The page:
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Fears for Afghan psychiatrist abducted by armed men | Global development

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One of Afghanistan’s most prominent psychiatrists has been abducted on his way home from work by a group of armed men.

Dr Nader Alemi, 66, who opened the country’s first private psychiatric hospital in the northern city of Mazar-i-Sharif, was stopped by seven men in a white car last week, said his family.

Alemi, whose hospital was featured in the Guardian in 2016, has treated thousands of Afghans, including Taliban fighters, since it opened in 2004. He is believed to be the only Pashto speaking psychiatrist in the north. It’s the language most commonly spoken by the Taliban in the region.

His family said Alemi had received several threatening calls and messages in the months before he was abducted. One chilling message, sent on 21 June and seen by the Guardian, said: “You will be killed soon.”

Alemi is a prominent figure in Mazar-i-Sharif, Afghanistan’s fourth-largest city. As well as opening the hospital, he has also built a secondary school in the city, equipped with a library and laboratory.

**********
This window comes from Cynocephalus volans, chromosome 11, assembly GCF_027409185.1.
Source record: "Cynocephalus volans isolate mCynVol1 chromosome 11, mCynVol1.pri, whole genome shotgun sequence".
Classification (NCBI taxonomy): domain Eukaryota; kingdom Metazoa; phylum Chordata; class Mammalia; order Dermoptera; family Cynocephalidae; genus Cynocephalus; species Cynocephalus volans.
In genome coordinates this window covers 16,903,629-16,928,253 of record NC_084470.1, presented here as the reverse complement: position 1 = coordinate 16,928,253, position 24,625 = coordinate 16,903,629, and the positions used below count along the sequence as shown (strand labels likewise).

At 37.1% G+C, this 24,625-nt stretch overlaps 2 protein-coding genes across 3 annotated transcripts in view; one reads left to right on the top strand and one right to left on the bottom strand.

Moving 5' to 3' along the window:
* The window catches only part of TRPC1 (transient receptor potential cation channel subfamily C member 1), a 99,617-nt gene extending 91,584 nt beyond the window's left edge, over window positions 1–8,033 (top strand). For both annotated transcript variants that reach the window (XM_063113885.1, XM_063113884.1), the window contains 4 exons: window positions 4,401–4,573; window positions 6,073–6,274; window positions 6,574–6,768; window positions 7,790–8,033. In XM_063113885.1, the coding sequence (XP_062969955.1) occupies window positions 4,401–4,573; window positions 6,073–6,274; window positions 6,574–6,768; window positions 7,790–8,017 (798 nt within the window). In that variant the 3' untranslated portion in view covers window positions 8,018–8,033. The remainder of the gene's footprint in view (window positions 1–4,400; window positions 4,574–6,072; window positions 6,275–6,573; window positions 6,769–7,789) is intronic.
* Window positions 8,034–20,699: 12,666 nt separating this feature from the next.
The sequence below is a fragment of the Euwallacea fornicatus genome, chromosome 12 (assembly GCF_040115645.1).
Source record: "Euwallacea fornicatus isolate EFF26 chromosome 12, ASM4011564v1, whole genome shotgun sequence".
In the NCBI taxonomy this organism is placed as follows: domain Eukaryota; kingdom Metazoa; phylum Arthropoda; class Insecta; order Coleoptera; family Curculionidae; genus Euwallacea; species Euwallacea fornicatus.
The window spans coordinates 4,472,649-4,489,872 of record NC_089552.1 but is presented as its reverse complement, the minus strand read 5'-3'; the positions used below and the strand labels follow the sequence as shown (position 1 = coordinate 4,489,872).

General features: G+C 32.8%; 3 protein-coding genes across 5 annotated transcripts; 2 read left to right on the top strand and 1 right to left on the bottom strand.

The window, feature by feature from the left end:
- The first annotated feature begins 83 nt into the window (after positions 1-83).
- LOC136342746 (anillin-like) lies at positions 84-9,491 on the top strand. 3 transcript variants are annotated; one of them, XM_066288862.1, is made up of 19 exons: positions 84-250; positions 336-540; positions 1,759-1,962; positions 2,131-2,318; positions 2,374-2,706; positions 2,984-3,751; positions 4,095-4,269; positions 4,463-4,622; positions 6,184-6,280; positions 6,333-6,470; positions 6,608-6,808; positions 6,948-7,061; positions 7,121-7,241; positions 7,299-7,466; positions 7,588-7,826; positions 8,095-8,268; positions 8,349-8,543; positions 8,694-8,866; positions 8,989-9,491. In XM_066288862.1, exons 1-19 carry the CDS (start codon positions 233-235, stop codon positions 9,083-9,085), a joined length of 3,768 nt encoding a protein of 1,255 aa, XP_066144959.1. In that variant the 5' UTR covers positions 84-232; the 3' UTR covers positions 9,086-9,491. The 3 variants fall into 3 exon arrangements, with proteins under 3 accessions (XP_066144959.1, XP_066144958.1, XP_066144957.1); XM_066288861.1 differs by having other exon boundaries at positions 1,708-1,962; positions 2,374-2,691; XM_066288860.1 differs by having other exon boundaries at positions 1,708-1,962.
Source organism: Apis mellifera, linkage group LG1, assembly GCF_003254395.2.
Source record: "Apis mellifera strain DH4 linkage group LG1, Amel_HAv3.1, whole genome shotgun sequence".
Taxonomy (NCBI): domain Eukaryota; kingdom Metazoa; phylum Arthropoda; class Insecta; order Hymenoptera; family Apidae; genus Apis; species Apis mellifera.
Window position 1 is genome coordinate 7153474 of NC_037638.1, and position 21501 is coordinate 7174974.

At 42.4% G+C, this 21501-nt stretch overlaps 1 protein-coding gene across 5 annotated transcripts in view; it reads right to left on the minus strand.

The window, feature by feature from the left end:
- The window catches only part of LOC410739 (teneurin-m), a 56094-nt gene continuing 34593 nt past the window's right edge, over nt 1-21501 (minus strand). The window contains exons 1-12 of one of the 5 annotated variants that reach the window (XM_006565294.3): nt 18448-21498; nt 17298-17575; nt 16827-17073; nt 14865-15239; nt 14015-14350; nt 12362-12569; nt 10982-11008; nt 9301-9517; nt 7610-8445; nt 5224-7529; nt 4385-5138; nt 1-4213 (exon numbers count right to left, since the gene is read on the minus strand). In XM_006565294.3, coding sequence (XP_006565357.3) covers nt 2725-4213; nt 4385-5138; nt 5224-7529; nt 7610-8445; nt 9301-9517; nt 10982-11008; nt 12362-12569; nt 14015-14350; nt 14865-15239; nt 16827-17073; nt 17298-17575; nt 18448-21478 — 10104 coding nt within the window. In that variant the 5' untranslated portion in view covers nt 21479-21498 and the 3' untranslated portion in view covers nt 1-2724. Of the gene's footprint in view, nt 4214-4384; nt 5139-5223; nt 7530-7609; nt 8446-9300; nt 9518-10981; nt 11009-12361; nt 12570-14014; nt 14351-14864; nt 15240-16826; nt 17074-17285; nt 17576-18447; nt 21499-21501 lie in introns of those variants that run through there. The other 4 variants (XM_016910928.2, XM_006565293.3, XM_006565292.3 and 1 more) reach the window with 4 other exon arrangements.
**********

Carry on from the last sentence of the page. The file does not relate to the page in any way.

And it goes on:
His daughter, Manizheh Abreen, said her father was being driven home last Monday when the men stopped the vehicle and ordered the driver, Basir, out of the car. They told Alemi to get out of the car and go with them to answer questions at a local police station. “They forcefully pushed him into their car and fled away. They stopped him where there were no CCTV cameras installed and they knew it already,” said Abreen.

The family said they do not know who was responsible for the kidnapping and have not received a ransom note.

Alemi’s son, Dr Fardeen Alemi, said: “Our main concern is that my father is suffering from diabetes and he needs to take regular insulin. We are extremely devastated about this situation. My father has only done sincere service towards the community and he is a brilliant psychiatrist and helped people in need.

“He has always held this idea that I have to serve the people and that’s why he never left his country,” he said.

The family said there is no active, formal government presence in Mazar-i-Sharif, and fear Alemi’s abduction will not be properly investigated.